What Are The Signs Of Anxiety In Dogs

Dogs, like humans, can experience anxiety, and it's important for pet owners to be able to recognise the signs. Here are some common signs of anxiety in dogs:

1. Excessive Panting: This can be a double edged sword to monitor because it is a normal behaviour for dogs, especially when they're hot or after physical activity. However, excessive panting, especially when there is no apparent reason for it, can be a sign of anxiety.

2. Restlessness: We don't mean that your dog is always eager to play and run around - this will relate more to when an dog may exhibit restlessness, frequently pacing or unable to settle down. They may constantly move from one spot to another or show signs of being unable to relax.

3. Excessive Barking: Their bark may not be as bad as their bite - but it can be a great indication on how your dog is feeling. Dogs may bark to communicate various needs or to alert their owners. However, if your dog is excessively barking, when there appears to be nothing going on - then this could be a sign of anxiety.

4. Destructive Behaviour: If you've felt your possessions have been targeted a lot more lately - this may be due to your pup being anxious. An anxious dog may engage in destructive behaviour, such as chewing furniture, digging, or scratching doors and walls. This behaviour often occurs when the dog is left alone or in stressful situations.

5. Trembling or Shaking: Dogs may tremble or shake due to anxiety. This can manifest as slight trembling or full-body shaking and is often accompanied by other signs of anxiety, such as panting or restlessness.

6. Excessive Licking or Chewing: Dogs may lick or chew themselves, you or even your furniture excessively as a self-soothing behaviour when feeling anxious. This can lead to skin irritation, hair loss, or the development of hot spots.

7. Excessive Drooling: If you feel that your house has been poorly mopped recently - but don't recall doing any house work - this could be coming from your pup. Dogs may drool more than usual when they're anxious. This can be observed through increased salivation, leading to wet spots or drool marks around the dog's mouth or on the floor.

8. Changes in Appetite: Anxiety can impact a dog's appetite. Some dogs may lose interest in food and exhibit decreased appetite, while others may exhibit increased hunger or a sudden change in eating patterns. By monitoring exactly how much food you are giving your dog every meal - this is a great way to stay on top of this.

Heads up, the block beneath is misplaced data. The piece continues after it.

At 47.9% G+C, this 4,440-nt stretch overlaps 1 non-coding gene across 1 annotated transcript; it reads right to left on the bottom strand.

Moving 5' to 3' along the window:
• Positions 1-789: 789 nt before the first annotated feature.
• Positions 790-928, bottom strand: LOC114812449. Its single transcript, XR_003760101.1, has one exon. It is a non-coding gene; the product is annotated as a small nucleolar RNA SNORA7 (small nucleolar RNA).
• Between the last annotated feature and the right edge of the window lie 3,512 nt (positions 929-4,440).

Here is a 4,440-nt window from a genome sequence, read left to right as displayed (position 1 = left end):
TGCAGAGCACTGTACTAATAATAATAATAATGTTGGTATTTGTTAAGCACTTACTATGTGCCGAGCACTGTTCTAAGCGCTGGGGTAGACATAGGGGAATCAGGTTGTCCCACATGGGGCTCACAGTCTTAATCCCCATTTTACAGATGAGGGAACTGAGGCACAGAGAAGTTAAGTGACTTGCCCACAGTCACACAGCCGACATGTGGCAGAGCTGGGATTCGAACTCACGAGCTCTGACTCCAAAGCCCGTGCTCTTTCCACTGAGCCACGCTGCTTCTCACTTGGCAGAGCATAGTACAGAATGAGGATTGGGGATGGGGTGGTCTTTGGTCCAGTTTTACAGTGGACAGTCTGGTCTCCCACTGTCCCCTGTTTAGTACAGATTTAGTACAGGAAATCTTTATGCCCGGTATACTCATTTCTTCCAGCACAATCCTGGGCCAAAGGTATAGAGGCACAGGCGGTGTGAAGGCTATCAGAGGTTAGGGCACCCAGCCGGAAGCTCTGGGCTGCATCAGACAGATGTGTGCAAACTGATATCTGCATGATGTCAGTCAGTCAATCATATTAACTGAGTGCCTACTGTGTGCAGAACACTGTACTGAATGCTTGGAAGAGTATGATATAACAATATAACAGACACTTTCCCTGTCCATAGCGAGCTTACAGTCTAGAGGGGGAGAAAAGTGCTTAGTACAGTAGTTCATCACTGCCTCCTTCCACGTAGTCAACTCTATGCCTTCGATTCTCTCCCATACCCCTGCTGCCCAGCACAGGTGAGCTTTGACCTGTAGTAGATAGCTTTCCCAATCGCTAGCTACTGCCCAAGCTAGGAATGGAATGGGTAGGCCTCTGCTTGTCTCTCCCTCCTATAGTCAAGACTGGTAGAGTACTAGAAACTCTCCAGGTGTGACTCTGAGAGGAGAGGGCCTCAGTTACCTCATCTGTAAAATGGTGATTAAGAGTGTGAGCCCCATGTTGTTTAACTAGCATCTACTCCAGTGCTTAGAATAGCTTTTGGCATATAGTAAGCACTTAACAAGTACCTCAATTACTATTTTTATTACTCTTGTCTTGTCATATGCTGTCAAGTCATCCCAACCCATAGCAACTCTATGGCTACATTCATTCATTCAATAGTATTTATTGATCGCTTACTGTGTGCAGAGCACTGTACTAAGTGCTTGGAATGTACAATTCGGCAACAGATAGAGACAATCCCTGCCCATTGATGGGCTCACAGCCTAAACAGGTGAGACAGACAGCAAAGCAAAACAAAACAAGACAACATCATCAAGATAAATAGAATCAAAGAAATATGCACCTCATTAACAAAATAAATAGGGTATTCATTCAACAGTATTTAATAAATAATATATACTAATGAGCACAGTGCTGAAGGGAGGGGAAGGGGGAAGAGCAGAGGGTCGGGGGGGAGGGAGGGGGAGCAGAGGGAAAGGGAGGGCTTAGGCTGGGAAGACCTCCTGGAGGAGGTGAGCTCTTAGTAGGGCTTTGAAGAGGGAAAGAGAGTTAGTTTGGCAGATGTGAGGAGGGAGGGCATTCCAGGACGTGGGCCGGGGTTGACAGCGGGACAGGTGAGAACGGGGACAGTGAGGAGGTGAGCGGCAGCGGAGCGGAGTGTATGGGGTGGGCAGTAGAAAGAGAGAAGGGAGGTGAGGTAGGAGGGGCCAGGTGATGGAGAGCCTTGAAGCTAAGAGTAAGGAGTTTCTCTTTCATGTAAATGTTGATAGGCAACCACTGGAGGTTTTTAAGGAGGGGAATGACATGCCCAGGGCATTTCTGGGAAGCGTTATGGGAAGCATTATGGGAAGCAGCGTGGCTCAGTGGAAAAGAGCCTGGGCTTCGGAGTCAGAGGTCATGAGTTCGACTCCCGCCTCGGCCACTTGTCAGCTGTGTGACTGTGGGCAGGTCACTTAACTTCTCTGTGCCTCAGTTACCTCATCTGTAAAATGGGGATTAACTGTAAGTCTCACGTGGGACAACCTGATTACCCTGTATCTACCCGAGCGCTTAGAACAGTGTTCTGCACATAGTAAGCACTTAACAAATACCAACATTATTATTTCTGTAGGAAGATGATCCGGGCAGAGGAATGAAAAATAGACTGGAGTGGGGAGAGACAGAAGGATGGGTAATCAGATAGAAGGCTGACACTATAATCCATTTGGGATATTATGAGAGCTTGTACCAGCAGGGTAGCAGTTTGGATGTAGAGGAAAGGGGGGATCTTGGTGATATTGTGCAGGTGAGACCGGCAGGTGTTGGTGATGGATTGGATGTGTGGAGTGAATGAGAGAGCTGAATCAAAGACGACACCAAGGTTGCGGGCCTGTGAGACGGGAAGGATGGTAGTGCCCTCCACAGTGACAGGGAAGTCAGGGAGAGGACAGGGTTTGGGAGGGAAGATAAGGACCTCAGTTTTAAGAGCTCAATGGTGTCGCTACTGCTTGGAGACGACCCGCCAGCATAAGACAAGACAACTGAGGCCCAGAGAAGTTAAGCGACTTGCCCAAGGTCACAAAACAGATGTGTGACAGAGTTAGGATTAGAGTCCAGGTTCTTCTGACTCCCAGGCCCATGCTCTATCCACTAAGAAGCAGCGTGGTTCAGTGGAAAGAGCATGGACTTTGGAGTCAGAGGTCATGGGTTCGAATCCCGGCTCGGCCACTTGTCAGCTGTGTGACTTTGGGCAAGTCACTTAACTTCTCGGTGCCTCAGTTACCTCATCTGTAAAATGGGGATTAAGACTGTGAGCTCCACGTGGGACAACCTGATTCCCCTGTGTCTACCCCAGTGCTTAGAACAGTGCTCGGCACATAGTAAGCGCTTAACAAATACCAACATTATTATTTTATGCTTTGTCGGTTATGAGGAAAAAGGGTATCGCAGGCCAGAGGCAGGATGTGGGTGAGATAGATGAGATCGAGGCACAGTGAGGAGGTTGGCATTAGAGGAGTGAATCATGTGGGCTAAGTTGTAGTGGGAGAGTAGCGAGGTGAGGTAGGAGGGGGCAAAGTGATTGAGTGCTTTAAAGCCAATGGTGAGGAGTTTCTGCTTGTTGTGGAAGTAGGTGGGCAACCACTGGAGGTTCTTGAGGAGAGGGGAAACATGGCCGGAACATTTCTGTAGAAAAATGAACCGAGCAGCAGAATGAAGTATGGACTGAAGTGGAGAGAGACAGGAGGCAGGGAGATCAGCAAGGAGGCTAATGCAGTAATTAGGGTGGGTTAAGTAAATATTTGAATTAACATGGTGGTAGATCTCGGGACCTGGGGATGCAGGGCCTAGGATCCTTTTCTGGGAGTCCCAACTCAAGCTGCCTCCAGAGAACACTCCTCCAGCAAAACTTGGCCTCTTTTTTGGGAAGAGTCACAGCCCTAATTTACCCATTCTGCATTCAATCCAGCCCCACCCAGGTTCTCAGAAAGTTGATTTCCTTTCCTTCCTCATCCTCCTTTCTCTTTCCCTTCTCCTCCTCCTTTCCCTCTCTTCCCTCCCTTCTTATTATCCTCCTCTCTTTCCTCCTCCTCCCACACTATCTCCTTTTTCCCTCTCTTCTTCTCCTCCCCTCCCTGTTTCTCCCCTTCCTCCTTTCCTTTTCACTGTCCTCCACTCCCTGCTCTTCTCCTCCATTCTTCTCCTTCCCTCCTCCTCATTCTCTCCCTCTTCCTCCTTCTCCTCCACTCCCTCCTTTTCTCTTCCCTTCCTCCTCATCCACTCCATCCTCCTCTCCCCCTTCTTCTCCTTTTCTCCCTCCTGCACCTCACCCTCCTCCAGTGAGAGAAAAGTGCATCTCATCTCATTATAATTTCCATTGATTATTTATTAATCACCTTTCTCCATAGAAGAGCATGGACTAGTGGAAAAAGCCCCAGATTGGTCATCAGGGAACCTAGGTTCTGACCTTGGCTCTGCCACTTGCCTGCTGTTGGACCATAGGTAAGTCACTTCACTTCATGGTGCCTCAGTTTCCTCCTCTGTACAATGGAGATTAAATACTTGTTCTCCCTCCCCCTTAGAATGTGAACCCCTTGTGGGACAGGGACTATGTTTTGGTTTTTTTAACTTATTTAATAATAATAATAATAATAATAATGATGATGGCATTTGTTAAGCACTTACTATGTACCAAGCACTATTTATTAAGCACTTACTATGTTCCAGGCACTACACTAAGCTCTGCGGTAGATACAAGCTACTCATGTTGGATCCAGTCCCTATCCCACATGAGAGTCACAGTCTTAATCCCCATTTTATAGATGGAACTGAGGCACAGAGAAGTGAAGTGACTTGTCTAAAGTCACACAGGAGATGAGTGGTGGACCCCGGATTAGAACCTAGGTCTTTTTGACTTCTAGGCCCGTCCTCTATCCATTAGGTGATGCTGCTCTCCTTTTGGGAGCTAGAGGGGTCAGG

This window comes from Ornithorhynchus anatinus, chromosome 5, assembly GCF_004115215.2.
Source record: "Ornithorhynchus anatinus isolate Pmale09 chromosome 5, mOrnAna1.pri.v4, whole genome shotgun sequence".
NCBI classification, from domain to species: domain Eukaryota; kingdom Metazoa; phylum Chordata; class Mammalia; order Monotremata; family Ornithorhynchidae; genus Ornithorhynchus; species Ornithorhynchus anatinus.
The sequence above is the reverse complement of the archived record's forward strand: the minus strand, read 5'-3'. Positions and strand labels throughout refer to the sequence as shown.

9. Avoidance or Hiding: An anxious dog may seek out hiding spots or attempt to avoid certain situations or environments. They may retreat to confined spaces, under furniture, or behind objects in an attempt to feel secure. If you notice your dog doesn't seem to leave their dog bed or crate - this could be a sign that they are anxious.

10. Changes in Body Language: Dogs can display various changes in their body language when experiencing anxiety. This can include flattened ears, a tucked tail, lowered body posture, or dilated pupils. Some dogs may also display submissive behaviour, such as cowering or rolling onto their back. In some cases they may get aggressive to feel that they need to protect themselves which can include them snarling or raising their hackles. 

It's important to note that these signs can also be indicative of other medical or behavioural issues, so it's essential to consult with a veterinarian to rule out any underlying health concerns.

If you suspect your dog is experiencing anxiety, professional guidance from a veterinarian or a certified animal behaviourist can help determine the cause and provide appropriate treatment or management strategies.

Its better be safer then sorry when dealing with the mental health of your furry friends.